The Limitations of Political and Economic Programs for Human Unity

Prior to the end of World War I, Sri Aurobindo noted that the trauma of that war could awaken humanity to the need to find a more ideal solution; yet, the political and economic powers of the time, if they simply conducted themselves in the ordinary course, would not solve the problems that led to the “great war”, but would simply pave the way for an even greater conflict to follow.  In actual fact, an attempt was made, with the formation of the League of Nations, to move towards a higher principle of collaboration among nations, yet the treaties that developed after that war were in fact instrumental causes in the future rise of Hitler, the Third Reich and the inevitable Second World War that resulted.  The second war made it clear that a different approach was needed and the resultant formation of the United Nations, and the implementation of the Marshall Plan, with its focus on rebuilding the nations that lost the war, rather than exacting further retribution on them, were attempts to find a way towards a more harmonious future.

Sri Aurobindo observes, writing several years prior to the end of the first world war:  “If the politician mind is left entirely to itself, we could expect no better tangible result of the greatest international convulsion on record than a rearrangement of frontiers, a redistribution of power and possessions and a few desirable or undesirable developments of international, commercial and other relations.  That is one disastrous possibility leading to more disastrous convulsions — so long as the problem is not solved — against which the future of the world is by no means secure.”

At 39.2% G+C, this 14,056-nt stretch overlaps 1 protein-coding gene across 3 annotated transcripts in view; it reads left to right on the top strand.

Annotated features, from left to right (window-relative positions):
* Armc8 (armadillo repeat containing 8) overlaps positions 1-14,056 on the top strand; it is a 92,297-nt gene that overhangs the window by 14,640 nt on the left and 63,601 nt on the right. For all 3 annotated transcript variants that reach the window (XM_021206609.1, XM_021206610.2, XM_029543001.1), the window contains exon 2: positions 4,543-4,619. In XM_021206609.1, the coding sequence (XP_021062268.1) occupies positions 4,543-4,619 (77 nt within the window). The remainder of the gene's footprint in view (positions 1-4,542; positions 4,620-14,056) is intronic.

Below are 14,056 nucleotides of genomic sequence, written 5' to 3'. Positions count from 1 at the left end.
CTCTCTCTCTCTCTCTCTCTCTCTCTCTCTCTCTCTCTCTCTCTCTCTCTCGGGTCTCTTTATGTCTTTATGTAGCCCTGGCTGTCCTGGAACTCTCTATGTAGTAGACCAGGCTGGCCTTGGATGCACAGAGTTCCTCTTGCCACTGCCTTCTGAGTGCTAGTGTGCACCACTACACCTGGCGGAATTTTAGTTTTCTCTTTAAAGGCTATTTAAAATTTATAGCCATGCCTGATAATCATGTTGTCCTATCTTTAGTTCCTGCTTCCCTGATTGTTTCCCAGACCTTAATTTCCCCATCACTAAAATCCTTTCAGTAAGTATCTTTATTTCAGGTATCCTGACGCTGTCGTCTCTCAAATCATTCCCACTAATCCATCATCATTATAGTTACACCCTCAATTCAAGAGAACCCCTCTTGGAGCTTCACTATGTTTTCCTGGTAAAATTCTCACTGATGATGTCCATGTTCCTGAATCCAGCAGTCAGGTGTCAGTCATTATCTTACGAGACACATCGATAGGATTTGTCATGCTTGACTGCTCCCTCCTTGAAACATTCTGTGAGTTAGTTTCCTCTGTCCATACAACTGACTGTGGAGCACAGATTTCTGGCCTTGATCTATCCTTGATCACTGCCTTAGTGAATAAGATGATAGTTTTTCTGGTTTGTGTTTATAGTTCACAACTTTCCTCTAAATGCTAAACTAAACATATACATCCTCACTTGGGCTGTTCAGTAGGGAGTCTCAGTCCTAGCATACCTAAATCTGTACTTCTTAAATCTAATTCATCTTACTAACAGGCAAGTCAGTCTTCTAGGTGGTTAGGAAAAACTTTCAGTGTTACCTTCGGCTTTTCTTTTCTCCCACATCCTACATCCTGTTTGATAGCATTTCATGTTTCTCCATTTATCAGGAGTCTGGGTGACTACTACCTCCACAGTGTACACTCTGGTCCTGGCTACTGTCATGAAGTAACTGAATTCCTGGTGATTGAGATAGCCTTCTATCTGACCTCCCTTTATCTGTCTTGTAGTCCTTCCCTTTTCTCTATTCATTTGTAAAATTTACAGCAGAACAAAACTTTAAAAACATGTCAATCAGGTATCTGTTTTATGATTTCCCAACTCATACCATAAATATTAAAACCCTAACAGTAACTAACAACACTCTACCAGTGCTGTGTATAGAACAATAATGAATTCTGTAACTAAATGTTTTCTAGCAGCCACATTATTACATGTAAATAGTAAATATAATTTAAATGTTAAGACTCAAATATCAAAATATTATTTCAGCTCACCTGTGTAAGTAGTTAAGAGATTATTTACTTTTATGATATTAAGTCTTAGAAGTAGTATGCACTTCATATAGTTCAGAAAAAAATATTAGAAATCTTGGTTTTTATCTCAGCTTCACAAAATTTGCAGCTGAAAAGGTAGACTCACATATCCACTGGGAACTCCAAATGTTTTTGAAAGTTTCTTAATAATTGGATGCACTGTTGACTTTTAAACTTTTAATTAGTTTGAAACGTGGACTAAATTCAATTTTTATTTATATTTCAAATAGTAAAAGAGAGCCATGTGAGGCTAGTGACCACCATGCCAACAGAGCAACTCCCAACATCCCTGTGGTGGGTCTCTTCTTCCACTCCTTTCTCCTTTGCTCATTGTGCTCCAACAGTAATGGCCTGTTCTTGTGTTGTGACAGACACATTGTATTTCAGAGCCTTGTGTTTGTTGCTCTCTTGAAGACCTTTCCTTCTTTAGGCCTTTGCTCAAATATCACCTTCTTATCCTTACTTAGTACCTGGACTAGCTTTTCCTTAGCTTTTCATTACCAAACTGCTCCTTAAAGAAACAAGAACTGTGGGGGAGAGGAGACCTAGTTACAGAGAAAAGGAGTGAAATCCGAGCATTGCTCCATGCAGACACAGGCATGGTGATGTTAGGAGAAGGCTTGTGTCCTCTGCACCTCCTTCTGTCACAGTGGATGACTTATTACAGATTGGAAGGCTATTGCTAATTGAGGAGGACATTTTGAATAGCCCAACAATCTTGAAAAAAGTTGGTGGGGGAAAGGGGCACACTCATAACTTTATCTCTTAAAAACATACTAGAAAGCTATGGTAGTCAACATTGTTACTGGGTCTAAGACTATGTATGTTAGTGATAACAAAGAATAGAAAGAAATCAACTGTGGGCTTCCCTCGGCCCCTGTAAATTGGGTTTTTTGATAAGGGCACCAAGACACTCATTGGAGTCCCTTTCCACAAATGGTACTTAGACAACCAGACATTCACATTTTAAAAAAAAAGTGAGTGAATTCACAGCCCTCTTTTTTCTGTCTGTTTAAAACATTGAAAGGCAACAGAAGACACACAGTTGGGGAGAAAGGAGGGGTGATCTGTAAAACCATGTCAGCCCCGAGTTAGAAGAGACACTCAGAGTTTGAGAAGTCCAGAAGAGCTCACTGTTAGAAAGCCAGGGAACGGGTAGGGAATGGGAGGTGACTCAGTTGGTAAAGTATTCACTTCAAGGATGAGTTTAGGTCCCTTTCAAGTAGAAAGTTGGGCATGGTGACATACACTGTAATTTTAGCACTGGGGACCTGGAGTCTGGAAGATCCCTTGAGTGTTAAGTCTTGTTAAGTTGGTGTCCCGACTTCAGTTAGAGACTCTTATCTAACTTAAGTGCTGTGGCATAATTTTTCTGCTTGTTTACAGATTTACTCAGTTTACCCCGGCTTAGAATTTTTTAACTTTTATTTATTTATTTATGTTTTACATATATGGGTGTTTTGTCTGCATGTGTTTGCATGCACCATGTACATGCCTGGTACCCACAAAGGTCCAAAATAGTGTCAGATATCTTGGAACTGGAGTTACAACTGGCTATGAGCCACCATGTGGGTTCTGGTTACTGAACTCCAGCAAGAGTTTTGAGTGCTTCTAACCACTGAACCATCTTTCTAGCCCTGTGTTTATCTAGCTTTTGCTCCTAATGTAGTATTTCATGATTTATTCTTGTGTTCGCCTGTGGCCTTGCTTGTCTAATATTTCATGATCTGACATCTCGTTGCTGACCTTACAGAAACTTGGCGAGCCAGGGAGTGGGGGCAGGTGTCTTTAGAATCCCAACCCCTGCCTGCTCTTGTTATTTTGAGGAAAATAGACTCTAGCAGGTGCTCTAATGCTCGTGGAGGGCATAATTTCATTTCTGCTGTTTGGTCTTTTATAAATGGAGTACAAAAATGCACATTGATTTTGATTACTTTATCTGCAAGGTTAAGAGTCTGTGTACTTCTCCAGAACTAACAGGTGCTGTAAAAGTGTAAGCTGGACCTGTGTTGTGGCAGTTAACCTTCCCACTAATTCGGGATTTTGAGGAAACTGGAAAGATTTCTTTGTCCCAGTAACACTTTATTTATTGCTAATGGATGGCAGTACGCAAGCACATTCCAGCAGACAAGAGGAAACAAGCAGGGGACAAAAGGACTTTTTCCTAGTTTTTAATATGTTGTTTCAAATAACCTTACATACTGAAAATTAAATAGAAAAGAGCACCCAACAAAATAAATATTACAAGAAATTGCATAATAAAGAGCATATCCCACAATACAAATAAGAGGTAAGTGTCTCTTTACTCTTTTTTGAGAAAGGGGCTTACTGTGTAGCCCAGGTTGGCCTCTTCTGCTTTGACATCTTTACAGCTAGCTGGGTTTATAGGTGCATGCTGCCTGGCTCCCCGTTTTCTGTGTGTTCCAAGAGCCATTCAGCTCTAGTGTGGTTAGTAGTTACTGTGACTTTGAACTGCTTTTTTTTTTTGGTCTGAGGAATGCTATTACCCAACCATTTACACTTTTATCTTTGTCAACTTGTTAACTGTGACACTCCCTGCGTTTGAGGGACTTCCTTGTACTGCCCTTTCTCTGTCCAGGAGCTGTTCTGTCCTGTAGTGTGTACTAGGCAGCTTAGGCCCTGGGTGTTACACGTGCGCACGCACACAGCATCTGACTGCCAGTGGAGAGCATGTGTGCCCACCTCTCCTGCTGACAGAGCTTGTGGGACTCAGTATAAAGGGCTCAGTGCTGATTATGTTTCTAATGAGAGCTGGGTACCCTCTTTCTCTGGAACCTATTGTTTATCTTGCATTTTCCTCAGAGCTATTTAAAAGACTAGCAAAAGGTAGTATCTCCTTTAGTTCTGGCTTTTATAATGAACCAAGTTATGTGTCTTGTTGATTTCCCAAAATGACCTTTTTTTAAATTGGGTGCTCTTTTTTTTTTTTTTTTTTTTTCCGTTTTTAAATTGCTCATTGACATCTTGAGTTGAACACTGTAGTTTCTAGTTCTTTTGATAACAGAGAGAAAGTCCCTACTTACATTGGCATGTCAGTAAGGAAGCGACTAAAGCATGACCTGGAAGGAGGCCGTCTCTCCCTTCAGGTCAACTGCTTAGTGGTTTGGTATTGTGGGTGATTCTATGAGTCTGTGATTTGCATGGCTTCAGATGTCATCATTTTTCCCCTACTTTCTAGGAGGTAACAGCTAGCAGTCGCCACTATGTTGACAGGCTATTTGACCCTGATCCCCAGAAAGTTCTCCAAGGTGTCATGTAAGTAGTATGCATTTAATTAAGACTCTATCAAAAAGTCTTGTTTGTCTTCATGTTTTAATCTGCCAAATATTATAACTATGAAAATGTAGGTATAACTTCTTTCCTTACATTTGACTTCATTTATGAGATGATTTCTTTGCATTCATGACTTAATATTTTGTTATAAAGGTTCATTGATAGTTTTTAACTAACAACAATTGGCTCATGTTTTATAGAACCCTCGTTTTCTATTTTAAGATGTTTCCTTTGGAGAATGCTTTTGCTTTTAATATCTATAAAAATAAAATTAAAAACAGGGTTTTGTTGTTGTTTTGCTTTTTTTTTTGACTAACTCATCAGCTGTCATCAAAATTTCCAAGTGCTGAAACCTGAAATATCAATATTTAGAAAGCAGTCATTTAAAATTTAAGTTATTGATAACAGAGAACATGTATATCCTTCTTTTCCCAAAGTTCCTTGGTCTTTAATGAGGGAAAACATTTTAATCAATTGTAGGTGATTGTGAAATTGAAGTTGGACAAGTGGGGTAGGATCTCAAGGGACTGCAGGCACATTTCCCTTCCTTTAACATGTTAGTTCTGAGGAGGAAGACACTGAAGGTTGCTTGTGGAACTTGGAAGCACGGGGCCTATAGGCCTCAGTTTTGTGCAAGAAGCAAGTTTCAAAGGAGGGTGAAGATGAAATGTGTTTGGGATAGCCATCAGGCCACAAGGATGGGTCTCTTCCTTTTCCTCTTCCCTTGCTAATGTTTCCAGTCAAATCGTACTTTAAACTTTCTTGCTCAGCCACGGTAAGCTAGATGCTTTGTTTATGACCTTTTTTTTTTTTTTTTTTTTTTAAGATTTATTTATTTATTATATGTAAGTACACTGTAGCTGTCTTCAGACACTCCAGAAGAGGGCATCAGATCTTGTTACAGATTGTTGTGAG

“The passions and hatreds and selfish national hopes raised by the war must certainly be a great obstacle in the way and may easily render futile or of a momentary stability any such beginning.  But, if nothing else, the mere exhaustion and internal reaction produced after the relaxing of the tensity of the struggle, might give time for new ideas, feelings, forces, events to emerge which will counteract the pernicious influence.”

“…This happier possibility could not immediately materialise, but the growing insecurity, confusion and disorder have made the creation of some international system more and more imperative if modern civilisation is not to collapse in bloodshed and chaos.  The result of this necessity has been first the creation of the League of Nations and afterwards the U.N.O.; neither has proved very satisfactory from the political point of view, but henceforward the existence of some such arranged centre of order has become very evidently indispensable.”

Sri Aurobindo, The Ideal of Human Unity, Part One, Chapter 14, The Possibility of a First Step towards International Unity – Its Enormous Difficulties, pp. 116-117

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